10) Forest & Kim Starr “Portulaca villosa (Ihi)”. Plants of Hawaii. <http://www.starrenvironmental.com>. 23 Nov. 2014.
Flowers at Kanaio beach, Maui (USA). December 19, 2000. (Portulaca villosa) Photo by: Forest Starr & Kim Starr
Flower and leaves at Kahanu Gardens NTBG Kaeleku Hana, Maui, Hawaii (USA). November 04, 2009. (Portulaca villosa) Photo by: Forest Starr & Kim Starr
Habit at LaPerouse, Maui, Hawaii (USA). April 10, 2004. (Portulaca villosa) Photo by: Forest Starr & Kim Starr
Habitat at Alau, Maui, Hawaii (USA). April 05, 2005. (Portulaca villosa) Photo by: Forest Starr & Kim Starr
Capsules at Maui Nui Botanical Garden, Maui, Hawaii (USA). April 07, 2005. (Portulaca villosa) Photo by: Forest Starr & Kim Starr
Seeds and capsules at Kahanu Gardens NTBG Kaeleku Hana, Maui, Hawaii (USA). November 04, 2009. (Portulaca villosa) Photo by: Forest Starr & Kim Starr
Flowers at Maui Nui Botanical Garden, Maui, Hawaii (USA). May 04, 2012. (Portulaca villosa) Photo by: Forest Starr & Kim Starr
The gallery now contains thousands of pictures, however it is possible to do even more. We are, of course, seeking photos of species not yet shown in the gallery but not only that, we are also looking for better pictures than those already present. Read More...
Cultivation and Propagation: Portulaca villosa is rarely grown in tropical climates as an ornamental plant for annual bedding or as a container plant. It requires ample sunlight and well-drained soils. Although it survives difficult conditions, plants will produce more lush growth and flowers when provided sufficient moisture and rich soils. The plants can be long-lived providing they are regularly supplied with adequate light, moisture, and nutrients. They can also be successfully "overwintered" if kept on the dry side and out of the frosts. These are great potted plants for the often harsh conditions on full sun and windy porches. This species has proven to be a great indoor plant, but only if used in a very sunny window planted excellent drainage.
Soils: it grows well in poor, sandy or gravelly soils. The soil must be very well-drained. It will also thrive in well-drained containers with a mulch of pebbles or sand.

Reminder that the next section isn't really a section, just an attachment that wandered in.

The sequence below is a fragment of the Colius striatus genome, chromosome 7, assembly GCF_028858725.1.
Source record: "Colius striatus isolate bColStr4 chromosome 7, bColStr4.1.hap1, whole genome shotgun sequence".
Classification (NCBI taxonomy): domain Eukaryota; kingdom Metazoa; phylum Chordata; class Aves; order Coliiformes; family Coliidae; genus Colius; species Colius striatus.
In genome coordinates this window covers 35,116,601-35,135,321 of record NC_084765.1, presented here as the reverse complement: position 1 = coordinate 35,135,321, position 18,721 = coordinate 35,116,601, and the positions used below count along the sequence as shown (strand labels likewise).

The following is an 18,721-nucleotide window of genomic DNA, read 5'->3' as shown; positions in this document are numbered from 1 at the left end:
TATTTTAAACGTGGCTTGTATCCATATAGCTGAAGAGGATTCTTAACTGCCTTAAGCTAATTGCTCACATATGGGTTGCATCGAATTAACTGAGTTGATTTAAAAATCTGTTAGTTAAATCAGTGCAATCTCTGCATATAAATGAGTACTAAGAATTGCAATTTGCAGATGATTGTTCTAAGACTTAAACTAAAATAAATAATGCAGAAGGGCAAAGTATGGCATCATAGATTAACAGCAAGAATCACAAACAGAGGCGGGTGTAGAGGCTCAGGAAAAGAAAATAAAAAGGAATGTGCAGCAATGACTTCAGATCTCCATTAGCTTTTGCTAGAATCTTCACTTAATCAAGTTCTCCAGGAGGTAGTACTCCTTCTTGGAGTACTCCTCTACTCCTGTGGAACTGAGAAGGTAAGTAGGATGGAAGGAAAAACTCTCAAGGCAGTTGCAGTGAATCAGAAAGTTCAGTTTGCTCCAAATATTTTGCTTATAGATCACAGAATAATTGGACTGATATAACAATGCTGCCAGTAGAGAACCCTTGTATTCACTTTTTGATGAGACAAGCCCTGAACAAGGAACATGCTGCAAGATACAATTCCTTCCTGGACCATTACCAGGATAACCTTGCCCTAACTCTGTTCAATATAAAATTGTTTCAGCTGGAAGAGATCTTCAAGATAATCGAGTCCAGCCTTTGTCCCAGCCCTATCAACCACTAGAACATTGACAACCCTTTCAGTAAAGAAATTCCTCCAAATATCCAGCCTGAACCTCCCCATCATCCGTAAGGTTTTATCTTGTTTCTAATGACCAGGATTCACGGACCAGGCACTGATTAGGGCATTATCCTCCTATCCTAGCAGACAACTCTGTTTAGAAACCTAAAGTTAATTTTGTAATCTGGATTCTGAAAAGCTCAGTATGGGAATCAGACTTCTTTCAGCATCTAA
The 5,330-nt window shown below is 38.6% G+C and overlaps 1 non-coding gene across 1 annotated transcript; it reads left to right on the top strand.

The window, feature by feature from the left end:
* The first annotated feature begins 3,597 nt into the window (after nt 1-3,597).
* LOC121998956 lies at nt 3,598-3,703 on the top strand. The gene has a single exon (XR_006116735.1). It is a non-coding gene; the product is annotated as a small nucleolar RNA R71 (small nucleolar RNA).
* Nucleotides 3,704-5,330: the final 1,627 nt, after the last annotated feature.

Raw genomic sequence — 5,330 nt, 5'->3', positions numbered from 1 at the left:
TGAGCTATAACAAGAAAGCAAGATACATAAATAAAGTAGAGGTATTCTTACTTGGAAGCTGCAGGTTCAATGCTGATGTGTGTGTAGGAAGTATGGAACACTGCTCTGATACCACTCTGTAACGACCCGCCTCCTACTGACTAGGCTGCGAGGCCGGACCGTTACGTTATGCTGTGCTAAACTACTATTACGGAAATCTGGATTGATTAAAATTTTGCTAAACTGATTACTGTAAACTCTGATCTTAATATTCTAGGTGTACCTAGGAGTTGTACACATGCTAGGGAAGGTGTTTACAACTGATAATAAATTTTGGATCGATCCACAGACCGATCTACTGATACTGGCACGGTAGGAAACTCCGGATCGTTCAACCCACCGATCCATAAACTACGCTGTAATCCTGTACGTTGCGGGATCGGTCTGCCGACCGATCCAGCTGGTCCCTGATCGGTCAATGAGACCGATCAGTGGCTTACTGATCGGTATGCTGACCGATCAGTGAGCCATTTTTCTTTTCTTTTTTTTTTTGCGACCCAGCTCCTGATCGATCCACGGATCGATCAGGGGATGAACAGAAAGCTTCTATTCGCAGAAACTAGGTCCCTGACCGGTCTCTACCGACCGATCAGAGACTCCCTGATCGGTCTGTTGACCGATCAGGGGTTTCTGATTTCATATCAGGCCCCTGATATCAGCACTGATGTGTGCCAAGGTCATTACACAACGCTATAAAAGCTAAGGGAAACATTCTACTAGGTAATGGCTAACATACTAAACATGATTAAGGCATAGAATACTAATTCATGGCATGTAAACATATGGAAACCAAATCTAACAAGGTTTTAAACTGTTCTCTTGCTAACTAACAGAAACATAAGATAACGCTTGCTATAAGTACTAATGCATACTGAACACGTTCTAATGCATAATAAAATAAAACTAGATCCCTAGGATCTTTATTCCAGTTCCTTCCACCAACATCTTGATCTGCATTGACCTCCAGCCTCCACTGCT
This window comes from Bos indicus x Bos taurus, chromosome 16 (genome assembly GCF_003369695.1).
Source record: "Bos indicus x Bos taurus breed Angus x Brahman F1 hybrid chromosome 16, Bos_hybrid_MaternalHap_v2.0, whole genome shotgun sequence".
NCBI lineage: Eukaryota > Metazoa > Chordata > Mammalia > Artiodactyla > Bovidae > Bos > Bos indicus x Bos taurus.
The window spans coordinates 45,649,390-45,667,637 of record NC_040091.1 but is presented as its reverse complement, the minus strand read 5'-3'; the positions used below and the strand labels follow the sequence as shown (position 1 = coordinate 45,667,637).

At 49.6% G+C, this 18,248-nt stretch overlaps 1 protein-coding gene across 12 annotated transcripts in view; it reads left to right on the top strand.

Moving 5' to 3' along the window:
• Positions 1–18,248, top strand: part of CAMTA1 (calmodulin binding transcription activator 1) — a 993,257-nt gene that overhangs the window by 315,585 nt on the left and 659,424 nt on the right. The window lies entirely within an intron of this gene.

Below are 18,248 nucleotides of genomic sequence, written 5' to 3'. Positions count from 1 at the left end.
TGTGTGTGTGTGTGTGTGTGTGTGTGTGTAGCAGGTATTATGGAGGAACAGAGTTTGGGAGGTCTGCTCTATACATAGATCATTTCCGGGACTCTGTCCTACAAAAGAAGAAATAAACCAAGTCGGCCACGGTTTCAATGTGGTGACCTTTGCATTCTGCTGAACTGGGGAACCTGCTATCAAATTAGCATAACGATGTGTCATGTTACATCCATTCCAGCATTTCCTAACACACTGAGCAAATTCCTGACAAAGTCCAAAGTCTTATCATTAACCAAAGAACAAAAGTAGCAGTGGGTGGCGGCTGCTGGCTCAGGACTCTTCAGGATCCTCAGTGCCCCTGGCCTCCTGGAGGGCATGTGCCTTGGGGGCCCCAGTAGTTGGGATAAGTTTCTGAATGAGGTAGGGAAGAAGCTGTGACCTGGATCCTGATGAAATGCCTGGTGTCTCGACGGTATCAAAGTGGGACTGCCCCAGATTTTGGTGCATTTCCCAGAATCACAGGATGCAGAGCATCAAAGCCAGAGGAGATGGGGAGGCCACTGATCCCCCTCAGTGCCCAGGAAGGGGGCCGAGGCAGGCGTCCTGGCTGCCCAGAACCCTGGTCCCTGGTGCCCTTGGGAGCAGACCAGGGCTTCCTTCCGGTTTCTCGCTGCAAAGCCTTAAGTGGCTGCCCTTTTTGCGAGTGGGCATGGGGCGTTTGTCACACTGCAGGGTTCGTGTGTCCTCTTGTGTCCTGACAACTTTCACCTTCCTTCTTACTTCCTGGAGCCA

Exposure: Needs full sun to flower.
Tolerances It tolerate drought, wind, salt spray and heat.
Waterings: It likes to be grown on the dry side and will die in soggy soil. It is drought tolerant, but flowers best with regular watering. Don't water with overhead irrigation, which can damage the flowers. It need well drained soil and should be watered in the morning to allow the pot to dry out during the day.
Hardiness: Plant seeds or set out plants after all danger of frost has passed.
Pests and diseases: These succulents are prone to attacks from slugs, ants, mealy bugs, scale, thrips, spider mites and aphids, and root mealy bugs. Fungal rot can be a major problem so do not let water remain on the surface.
Garden Uses: Good for poor dry soils where many other plants struggle. Edging or ground cover for beds, rock gardens or along walks. Containers, hanging baskets. Sprawl over stone walls.
Other uses: Experimentally cultivated in Cuba as a medicinal plant.
Maintenance: Toward the end of the summer purslane can wear out, exhausted from flowering and setting seeds. Pinch out branch tips if you want bushier plants.
Propagation: By Cuttings and seeds. Portulaca villosa is easy to grow from tip cuttings. Rooting hormones and mist systems are not necessary. Cuttings should be 5-12 cm long and the lower leaves should be removed. Sterile potting mix can be used as a rooting medium. The cuttings should be watered daily. They will root in a couple of weeks. Sow the seeds on the surface of a pre-moistened, sterile, well draining mix. Do not cover the seeds with planting mix.
|Back to Portulaca index|
|Back to Portulacaceae index|
|Back to Succulents Encyclopedia index|